Galaxy CEO Mike Novogratz provides insight on cryptocurrency regulation on ‘Making Money.’
Republicans on the House Financial Services Committee are turning up the heat on the Biden Administration’s oversight of digital assets, this time taking aim at the White House’s Council of Economic Advisers, a key advisory body within the Executive Office of the President, FOX Business has learned.
Rep. Warren Davidson (R-Ohio), Chairman of the Subcommittee on Housing and Insurance, along with Rep. Mike Flood (R-Neb.), who serves on the Subcommittee on Digital Assets has written a letter to the CEA, demanding to know why the council is taking what it describes as a "hostile" approach to the digital asset industry.
The council does not have direct authority over regulating digital assets, but does have the ear of President Biden on many economic issues including the administration’s position on regulating the $1 trillion crypto industry.
Congressional Republicans have increasingly criticized the Biden Administration's stance on crypto, especially the current crackdown by the Securities and Exchange Commission. GOP House leaders say the SEC's recent regulation approach including investigations of exchanges and declarations of digital coins as unregistered securities (and thus in violation of law) is resulting in both crypto innovation and capital moving offshore.
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Proponents of crypto believe digital coins are a future source of value and the underlying technology known as blockchain has the potential to rival the internet in advancing a seamless way to transact business.
US President Joe Biden, center right, takes photographs with members of Congress after speaking during a State of the Union address at the US Capitol in Washington, DC, US, on Tuesday, Feb. 7, 2023. Biden is speaking against the backdrop of renewed t (Nathan Howard/Bloomberg via Getty Images / Getty Images)
But White House officials and SEC Chairman Gary Gensler say they're merely attempting to protect investors from an industry that is historically under-regulated and rife with fraud. They point to various industry failures including the recent implosion of the FTX crypto exchange and the criminal indictment of former industry wunderkind Sam Bankman-Fried.
"Today, many entrepreneurs, given the establishment of frameworks in foreign markets, are actively evaluating exiting the U.S. market," the letter states. "Ultimately, if our approach does not change, this posture will continue to push entrepreneurs to establish their businesses outside of the U.S., drawing capital and economic growth away from the U.S. to the benefit of other countries."
Biden classified document scandal (Fox News/Photo illustration / Fox News)
Davidson and Flood specifically cite the latest Economic Report of the President, an annual report that was released by the CEA in March, pointing out that the language relating to digital assets differs noticeably from prior years, where the council had previously advocated for Congress to play a central role in regulating crypto assets.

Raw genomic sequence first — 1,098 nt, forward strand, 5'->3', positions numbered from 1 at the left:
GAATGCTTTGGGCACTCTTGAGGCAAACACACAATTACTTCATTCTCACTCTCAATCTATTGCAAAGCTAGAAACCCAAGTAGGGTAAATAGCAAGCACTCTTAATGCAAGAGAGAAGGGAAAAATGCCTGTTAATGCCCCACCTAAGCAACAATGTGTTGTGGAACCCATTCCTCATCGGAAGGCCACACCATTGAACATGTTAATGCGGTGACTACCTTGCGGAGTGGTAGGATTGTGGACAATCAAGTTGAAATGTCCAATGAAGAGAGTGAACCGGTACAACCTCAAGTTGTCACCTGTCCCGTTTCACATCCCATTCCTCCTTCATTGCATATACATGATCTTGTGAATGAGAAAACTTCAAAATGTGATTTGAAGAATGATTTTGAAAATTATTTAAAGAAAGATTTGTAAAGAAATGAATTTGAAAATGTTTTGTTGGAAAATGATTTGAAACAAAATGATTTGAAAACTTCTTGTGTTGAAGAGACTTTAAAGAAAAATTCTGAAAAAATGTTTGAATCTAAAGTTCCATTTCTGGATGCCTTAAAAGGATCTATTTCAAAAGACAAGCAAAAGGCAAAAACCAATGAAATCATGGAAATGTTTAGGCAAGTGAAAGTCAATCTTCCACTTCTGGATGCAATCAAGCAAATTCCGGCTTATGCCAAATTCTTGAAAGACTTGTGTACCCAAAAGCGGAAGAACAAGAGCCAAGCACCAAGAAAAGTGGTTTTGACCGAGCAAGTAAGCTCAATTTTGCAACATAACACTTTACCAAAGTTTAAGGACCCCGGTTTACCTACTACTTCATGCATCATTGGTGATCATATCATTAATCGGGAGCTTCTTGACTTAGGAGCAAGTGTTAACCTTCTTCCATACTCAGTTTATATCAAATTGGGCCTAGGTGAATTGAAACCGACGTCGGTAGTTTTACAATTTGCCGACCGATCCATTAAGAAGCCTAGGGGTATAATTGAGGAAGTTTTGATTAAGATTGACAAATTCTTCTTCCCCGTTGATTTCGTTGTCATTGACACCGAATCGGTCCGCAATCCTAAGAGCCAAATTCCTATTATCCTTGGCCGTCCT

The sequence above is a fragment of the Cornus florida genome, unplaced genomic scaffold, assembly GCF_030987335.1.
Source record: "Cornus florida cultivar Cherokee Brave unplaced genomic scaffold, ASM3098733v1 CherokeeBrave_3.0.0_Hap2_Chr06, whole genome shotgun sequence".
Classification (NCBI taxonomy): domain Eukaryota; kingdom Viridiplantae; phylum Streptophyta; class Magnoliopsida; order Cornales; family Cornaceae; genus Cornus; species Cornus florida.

The White House wants crypto regulation spearheaded by Gensler’s SEC, which has brought a multitude of enforcement actions against the crypto sector. Gensler has said that most digital assets, except for Bitcoin, are securities and should be regulated by the SEC.
He has been quoted as saying most crypto tokens are merely gambling chips in a casino. The CEA’s report voiced concerns along these lines, stating digital assets "continue to cause risks for financial markets, investors and consumers." Just a year prior, in March 2022, Biden's Executive Order on Ensuring Responsible Development of Digital Assets struck a largely positive tone about the merits of the industry, the need to regulate it, and its overarching potential.
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The letter also calls for responses to five questions including how the CEA believes the industry is expected to navigate regulatory uncertainty, and how digital assets should be regulated. It also asks for the council’s rationale on why it believes the FedNow Instant Payment System and a Central Bank Digital Currency (CBDC) could provide a more inclusive financial system than the blockchain technology, which it stated in its March economic report. CBDCs are a digital version of the dollar, while FedNow mimics the efficacy of the blockchain.
In this photo illustration, a US Federal Reserve logo is displayed on a smartphone with stock market percentages on the background. (Photo Illustration by Omar Marques/SOPA Images/LightRocket via Getty Images / Getty Images)
But crypto advocates say both are an anathema because they defeat the purpose of an industry that was designed to exist outside of government control. CBDCs have raised concern due particularly to the potential of increased government surveillance through financial data and spending trends. Others say the creation of CBDCs and FedNow are part of an attempt to destroy crypto as a viable, independent business.
FedNow, a payment infrastructure that incorporates instant settlements for financial institutions will be operational in July. CBDCs, according to Federal Reserve Chairman Jerome Powell and Treasury Secretary Janet Yellen, are likely still several years away.
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"Congress plays a critical role in the regulatory framework for digital assets, which are not up to the discretion of unelected bureaucrats who retain inconsistent viewpoints," Rep. Davidson told FOX Business.